ENID, OKLAHOMA -- They line this overgrown yard on the southern end of town like a rusty mirage.
The remote, fenced in lot is full of cars manufactures from the '30's through the '40's, junked, then locked in a funny kind of salvage yard time capsule opened recently by Stuart Piontek.
Walking through a shed on the property he calls out some of the extensive inventory, "There's grills. There's fenders. So we just kind of guessed at what we thought was most valuable."
It was Stuart's grandfather, Oliver Jordan, who bought this inventory in 1946.
He had a junk yard open for business until 1953 when he shut it down over a zoning dispute with the city of Enid.
Jordan didn't sell off his lot though.
He kept it nearly intact for 60 years.
Grandson Stuart explains, "I think he had seen situations where money in the bank disappeared. But cars sitting in your yard don't disappear, and I think he thought of these as security."
Oliver Jordan lived to age 95.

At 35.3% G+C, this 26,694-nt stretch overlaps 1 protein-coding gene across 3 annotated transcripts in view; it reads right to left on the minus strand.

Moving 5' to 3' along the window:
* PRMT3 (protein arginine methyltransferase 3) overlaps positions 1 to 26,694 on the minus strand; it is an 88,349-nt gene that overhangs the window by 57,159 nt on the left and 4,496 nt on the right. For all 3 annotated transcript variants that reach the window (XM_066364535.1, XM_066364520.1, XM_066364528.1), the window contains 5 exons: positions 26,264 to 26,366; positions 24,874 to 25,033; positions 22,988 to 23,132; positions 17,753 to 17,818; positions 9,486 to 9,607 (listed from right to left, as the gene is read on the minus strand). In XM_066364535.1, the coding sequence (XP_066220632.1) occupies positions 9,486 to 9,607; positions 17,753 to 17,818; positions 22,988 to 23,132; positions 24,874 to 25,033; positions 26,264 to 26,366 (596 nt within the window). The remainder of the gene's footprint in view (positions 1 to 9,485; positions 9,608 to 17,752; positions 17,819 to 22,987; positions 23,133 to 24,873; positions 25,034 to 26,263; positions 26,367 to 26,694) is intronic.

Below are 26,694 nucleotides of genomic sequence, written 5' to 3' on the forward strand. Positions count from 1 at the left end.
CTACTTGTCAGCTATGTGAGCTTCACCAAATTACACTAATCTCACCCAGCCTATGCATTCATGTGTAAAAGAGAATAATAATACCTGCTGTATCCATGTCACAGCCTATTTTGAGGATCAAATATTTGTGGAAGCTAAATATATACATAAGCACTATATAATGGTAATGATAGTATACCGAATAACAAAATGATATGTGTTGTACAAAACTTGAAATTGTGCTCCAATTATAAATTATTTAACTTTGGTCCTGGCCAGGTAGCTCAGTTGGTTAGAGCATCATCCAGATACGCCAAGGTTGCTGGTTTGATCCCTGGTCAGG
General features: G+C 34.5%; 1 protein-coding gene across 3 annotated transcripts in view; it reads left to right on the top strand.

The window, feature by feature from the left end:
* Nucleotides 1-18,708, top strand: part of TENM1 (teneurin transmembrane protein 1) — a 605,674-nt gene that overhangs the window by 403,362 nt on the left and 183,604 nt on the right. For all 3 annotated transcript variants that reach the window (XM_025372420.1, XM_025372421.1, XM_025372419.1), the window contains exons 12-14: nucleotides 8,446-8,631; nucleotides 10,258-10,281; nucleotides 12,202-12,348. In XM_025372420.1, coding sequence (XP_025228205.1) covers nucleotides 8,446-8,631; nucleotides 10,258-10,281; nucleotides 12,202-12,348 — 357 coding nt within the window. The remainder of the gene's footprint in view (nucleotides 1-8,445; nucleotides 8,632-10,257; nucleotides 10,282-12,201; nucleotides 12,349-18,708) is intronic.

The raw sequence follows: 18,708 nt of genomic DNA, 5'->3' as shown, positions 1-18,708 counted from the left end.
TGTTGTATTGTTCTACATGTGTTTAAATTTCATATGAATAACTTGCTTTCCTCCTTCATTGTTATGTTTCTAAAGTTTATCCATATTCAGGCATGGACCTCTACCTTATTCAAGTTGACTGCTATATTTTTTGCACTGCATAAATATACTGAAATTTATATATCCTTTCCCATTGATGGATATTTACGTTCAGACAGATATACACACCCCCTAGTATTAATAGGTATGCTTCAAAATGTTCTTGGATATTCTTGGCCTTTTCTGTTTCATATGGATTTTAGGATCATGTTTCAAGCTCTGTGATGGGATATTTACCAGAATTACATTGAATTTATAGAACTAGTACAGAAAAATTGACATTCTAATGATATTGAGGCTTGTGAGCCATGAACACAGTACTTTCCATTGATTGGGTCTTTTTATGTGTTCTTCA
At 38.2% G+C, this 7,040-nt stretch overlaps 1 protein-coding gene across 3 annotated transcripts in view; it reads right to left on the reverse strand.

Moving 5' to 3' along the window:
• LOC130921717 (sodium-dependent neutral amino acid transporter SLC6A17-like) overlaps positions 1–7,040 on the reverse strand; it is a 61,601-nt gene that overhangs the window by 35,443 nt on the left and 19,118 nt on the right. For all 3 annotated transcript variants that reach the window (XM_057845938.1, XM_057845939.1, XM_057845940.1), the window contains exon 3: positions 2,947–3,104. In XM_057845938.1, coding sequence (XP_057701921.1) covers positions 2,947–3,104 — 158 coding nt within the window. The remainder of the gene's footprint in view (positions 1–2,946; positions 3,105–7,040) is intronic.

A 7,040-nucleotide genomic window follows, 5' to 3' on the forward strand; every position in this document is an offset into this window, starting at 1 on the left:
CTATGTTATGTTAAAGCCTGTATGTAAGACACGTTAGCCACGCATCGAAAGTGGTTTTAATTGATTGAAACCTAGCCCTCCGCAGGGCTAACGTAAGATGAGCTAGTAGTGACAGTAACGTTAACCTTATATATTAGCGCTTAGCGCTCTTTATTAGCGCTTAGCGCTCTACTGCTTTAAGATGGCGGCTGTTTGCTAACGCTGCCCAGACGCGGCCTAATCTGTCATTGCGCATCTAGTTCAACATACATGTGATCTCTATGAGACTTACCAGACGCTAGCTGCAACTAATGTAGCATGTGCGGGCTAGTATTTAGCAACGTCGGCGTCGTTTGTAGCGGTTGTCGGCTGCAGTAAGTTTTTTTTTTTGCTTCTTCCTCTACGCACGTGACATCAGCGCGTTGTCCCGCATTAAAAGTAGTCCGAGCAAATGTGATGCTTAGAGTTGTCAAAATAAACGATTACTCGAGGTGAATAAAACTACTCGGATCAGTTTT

Stuart, who got to know his grandfather as an adult, spent the next 10 years trying to figure out what to do with cars like a 1937 aluminum body limousine.
Only 5 others are known to exist.
His grandfather also owned 2 rare Cords.
One of them is a super-charged 812.
There are fewer than 100 of those cars left.
"As a kid we heard stories about the Cords all the time," he says.
Yvette VanDerBrink is known as 'The Salvage Princess' in some circles.
She tells us car stashes of this size are practically un-heard of now.
"It is kind of a time capsule," she says. "To see this many pre-war cars is quite unusual. Finds like this just don't happen very much any more."
There are more than 250 old hulks here.
They're rusted, bent up, broken, but rare all the same.
They were a security blanket for the man who once owned them.
Now, they exist as a singular legacy passed to his descendants.
That legacy will be auctioned Saturday, June 7 beginning at 10:00am.
For more information on the sale go to